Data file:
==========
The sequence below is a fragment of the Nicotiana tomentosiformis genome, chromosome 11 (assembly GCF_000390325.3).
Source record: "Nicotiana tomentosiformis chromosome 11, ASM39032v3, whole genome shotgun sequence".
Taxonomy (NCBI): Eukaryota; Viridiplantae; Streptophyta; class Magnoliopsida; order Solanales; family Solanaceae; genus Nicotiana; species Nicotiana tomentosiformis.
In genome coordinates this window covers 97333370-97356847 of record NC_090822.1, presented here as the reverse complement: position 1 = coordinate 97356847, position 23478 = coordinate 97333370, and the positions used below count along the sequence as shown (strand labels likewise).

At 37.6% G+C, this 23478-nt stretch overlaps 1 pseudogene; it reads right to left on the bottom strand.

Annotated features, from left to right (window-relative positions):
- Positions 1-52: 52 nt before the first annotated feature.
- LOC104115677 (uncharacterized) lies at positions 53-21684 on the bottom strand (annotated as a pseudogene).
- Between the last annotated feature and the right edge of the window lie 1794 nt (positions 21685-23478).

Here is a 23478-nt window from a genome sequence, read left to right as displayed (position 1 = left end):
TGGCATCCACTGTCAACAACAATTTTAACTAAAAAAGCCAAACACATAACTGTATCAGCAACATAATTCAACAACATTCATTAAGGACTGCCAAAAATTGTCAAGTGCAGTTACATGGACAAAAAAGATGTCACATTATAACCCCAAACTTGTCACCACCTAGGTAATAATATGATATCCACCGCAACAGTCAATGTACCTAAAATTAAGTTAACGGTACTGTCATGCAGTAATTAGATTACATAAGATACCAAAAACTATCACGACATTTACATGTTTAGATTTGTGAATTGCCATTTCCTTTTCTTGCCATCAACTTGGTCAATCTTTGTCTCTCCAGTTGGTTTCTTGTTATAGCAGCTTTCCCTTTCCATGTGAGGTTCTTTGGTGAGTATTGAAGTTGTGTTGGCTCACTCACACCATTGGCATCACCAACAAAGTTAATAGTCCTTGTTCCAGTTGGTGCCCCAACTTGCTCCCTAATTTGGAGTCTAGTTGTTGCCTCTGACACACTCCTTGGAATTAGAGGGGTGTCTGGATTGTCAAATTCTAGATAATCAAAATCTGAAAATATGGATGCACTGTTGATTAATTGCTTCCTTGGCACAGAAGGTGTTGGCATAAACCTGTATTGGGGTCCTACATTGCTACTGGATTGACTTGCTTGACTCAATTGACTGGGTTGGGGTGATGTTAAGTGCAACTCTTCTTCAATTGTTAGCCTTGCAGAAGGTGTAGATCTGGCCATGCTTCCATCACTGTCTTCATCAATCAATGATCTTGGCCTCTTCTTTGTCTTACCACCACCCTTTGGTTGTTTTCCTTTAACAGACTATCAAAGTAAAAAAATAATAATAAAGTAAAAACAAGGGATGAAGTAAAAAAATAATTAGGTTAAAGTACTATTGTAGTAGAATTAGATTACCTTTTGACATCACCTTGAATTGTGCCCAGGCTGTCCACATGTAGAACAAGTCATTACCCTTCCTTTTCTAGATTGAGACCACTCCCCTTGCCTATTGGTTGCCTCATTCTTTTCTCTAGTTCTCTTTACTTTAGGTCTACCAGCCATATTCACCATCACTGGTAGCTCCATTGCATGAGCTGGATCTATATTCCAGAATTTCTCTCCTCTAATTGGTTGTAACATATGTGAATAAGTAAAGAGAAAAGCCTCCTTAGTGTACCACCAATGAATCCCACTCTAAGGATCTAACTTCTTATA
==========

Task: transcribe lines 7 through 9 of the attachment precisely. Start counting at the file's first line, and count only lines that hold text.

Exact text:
- Positions 1-52: 52 nt before the first annotated feature.
- LOC104115677 (uncharacterized) lies at positions 53-21684 on the bottom strand (annotated as a pseudogene).
- Between the last annotated feature and the right edge of the window lie 1794 nt (positions 21685-23478).